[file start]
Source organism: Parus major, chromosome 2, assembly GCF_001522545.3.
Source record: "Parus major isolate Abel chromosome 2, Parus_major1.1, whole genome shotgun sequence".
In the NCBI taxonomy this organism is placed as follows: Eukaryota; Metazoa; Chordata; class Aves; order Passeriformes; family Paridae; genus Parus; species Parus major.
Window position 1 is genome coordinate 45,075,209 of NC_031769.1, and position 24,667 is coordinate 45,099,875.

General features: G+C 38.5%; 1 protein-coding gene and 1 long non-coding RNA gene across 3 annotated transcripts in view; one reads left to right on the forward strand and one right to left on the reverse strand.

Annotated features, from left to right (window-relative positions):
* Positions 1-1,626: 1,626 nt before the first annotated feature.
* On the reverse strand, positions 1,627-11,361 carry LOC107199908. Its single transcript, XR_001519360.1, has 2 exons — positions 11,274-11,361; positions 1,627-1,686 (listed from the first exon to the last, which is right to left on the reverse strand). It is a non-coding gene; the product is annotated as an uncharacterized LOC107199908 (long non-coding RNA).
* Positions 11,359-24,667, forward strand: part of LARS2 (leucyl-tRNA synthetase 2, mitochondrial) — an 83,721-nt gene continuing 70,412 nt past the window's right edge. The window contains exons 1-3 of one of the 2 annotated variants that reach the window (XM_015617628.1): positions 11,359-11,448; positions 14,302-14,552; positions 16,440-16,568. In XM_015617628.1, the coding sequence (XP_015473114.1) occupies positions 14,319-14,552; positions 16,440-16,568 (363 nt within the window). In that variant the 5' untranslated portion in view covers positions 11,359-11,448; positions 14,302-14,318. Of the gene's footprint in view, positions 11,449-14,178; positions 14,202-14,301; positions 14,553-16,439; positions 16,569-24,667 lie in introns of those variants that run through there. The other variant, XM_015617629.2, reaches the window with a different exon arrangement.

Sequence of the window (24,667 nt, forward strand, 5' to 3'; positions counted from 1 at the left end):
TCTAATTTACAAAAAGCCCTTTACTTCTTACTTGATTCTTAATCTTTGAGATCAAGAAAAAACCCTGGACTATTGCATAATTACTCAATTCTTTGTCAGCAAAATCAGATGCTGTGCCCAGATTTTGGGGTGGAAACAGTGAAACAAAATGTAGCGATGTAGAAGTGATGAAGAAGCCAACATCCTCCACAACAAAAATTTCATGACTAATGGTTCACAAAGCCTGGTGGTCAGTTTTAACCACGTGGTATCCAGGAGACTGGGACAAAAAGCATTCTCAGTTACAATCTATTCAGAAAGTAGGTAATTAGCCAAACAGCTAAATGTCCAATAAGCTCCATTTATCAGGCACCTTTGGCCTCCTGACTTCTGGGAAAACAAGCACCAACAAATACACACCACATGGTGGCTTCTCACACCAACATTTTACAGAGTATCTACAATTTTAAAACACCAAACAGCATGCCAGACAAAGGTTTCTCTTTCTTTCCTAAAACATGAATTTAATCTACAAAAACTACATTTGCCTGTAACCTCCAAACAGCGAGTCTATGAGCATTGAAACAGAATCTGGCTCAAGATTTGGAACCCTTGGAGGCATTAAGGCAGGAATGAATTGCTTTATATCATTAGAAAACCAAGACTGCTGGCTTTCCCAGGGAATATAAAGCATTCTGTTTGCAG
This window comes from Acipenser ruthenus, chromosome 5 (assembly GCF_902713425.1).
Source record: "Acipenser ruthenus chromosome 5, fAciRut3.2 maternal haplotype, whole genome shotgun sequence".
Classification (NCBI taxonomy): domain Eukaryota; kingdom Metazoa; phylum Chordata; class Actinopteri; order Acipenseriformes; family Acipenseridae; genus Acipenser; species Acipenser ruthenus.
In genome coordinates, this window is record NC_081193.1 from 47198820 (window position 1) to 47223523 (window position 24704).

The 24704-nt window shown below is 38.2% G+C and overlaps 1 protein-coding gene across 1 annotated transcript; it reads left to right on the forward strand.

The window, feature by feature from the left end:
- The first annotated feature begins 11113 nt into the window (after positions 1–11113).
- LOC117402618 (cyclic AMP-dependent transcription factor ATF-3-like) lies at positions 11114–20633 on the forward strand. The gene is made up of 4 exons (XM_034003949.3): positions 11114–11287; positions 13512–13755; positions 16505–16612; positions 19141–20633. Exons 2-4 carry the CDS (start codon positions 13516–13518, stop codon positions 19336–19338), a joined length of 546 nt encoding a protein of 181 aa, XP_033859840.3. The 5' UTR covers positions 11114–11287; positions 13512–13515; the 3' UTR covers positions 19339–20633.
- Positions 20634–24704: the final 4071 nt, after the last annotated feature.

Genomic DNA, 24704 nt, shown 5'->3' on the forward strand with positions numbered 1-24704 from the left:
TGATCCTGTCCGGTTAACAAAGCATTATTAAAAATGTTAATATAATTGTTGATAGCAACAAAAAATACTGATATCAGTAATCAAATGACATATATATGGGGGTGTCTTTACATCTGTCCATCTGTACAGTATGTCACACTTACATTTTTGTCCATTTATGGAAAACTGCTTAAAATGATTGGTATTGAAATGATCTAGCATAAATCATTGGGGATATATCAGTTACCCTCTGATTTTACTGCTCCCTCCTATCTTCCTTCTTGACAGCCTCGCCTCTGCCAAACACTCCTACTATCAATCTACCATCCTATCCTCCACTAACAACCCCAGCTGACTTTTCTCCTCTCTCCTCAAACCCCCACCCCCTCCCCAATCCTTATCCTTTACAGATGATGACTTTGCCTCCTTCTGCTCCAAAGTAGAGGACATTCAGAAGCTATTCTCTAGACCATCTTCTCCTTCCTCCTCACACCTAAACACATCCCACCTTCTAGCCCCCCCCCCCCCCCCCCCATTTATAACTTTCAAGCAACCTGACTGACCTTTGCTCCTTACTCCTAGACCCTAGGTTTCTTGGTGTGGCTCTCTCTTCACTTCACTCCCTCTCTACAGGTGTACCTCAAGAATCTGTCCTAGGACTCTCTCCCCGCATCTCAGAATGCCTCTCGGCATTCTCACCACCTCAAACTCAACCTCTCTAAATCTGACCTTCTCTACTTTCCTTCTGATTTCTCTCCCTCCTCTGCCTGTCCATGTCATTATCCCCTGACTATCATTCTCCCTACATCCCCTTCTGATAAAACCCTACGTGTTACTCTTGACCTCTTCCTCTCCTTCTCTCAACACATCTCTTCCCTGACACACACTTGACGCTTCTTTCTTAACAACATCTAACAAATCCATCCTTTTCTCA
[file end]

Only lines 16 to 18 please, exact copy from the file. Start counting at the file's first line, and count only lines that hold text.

The 24704-nt window shown below is 38.2% G+C and overlaps 1 protein-coding gene across 1 annotated transcript; it reads left to right on the forward strand.

The window, feature by feature from the left end:
- The first annotated feature begins 11113 nt into the window (after positions 1–11113).